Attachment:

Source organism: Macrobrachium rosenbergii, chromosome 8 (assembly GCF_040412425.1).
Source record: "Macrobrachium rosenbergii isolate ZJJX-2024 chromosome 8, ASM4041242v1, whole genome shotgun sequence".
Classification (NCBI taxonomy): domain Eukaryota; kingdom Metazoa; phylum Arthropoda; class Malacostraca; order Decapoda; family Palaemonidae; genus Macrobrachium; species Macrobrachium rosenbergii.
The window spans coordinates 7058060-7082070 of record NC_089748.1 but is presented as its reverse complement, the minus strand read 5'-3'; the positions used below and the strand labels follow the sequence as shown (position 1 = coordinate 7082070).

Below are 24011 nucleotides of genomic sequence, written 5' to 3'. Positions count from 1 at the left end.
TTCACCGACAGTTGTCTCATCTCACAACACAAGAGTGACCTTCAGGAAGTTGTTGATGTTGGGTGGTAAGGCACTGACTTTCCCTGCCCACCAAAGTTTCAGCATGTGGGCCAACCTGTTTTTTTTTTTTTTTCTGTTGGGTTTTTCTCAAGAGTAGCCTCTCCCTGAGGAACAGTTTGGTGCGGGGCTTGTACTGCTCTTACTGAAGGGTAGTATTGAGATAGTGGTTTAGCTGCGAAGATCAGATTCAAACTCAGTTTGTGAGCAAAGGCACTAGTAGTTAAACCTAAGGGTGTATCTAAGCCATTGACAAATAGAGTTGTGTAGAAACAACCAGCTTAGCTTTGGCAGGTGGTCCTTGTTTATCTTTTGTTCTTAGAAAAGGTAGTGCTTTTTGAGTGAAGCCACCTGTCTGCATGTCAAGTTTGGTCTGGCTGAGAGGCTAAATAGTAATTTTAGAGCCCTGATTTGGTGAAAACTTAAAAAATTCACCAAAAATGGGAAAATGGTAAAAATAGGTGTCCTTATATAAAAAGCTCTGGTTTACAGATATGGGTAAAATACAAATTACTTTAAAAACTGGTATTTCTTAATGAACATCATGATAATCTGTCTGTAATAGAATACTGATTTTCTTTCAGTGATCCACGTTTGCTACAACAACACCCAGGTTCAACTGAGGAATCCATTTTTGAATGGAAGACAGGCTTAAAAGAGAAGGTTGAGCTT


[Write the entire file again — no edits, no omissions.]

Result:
Source organism: Macrobrachium rosenbergii, chromosome 8 (assembly GCF_040412425.1).
Source record: "Macrobrachium rosenbergii isolate ZJJX-2024 chromosome 8, ASM4041242v1, whole genome shotgun sequence".
Classification (NCBI taxonomy): domain Eukaryota; kingdom Metazoa; phylum Arthropoda; class Malacostraca; order Decapoda; family Palaemonidae; genus Macrobrachium; species Macrobrachium rosenbergii.
The window spans coordinates 7058060-7082070 of record NC_089748.1 but is presented as its reverse complement, the minus strand read 5'-3'; the positions used below and the strand labels follow the sequence as shown (position 1 = coordinate 7082070).

Below are 24011 nucleotides of genomic sequence, written 5' to 3'. Positions count from 1 at the left end.
TTCACCGACAGTTGTCTCATCTCACAACACAAGAGTGACCTTCAGGAAGTTGTTGATGTTGGGTGGTAAGGCACTGACTTTCCCTGCCCACCAAAGTTTCAGCATGTGGGCCAACCTGTTTTTTTTTTTTTTTCTGTTGGGTTTTTCTCAAGAGTAGCCTCTCCCTGAGGAACAGTTTGGTGCGGGGCTTGTACTGCTCTTACTGAAGGGTAGTATTGAGATAGTGGTTTAGCTGCGAAGATCAGATTCAAACTCAGTTTGTGAGCAAAGGCACTAGTAGTTAAACCTAAGGGTGTATCTAAGCCATTGACAAATAGAGTTGTGTAGAAACAACCAGCTTAGCTTTGGCAGGTGGTCCTTGTTTATCTTTTGTTCTTAGAAAAGGTAGTGCTTTTTGAGTGAAGCCACCTGTCTGCATGTCAAGTTTGGTCTGGCTGAGAGGCTAAATAGTAATTTTAGAGCCCTGATTTGGTGAAAACTTAAAAAATTCACCAAAAATGGGAAAATGGTAAAAATAGGTGTCCTTATATAAAAAGCTCTGGTTTACAGATATGGGTAAAATACAAATTACTTTAAAAACTGGTATTTCTTAATGAACATCATGATAATCTGTCTGTAATAGAATACTGATTTTCTTTCAGTGATCCACGTTTGCTACAACAACACCCAGGTTCAACTGAGGAATCCATTTTTGAATGGAAGACAGGCTTAAAAGAGAAGGTTGAGCTT